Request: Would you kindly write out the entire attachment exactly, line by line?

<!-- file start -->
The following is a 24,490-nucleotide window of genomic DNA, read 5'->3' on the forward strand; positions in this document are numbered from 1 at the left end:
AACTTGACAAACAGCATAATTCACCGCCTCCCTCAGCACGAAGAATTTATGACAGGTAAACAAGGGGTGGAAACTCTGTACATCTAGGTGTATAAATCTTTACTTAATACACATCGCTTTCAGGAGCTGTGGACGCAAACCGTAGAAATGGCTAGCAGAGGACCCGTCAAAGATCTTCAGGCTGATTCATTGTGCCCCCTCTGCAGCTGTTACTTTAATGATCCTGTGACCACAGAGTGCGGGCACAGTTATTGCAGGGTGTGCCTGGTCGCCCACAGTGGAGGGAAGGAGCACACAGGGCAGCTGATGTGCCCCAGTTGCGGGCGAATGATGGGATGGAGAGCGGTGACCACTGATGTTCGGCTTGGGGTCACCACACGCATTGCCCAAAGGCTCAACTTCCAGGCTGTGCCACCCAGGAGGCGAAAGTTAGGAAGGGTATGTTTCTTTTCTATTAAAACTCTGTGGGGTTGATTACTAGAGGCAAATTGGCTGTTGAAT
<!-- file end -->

The following is a 24,490-nucleotide window of genomic DNA, read 5'->3' on the forward strand; positions in this document are numbered from 1 at the left end:
AACTTGACAAACAGCATAATTCACCGCCTCCCTCAGCACGAAGAATTTATGACAGGTAAACAAGGGGTGGAAACTCTGTACATCTAGGTGTATAAATCTTTACTTAATACACATCGCTTTCAGGAGCTGTGGACGCAAACCGTAGAAATGGCTAGCAGAGGACCCGTCAAAGATCTTCAGGCTGATTCATTGTGCCCCCTCTGCAGCTGTTACTTTAATGATCCTGTGACCACAGAGTGCGGGCACAGTTATTGCAGGGTGTGCCTGGTCGCCCACAGTGGAGGGAAGGAGCACACAGGGCAGCTGATGTGCCCCAGTTGCGGGCGAATGATGGGATGGAGAGCGGTGACCACTGATGTTCGGCTTGGGGTCACCACACGCATTGCCCAAAGGCTCAACTTCCAGGCTGTGCCACCCAGGAGGCGAAAGTTAGGAAGGGTATGTTTCTTTTCTATTAAAACTCTGTGGGGTTGATTACTAGAGGCAAATTGGCTGTTGAAT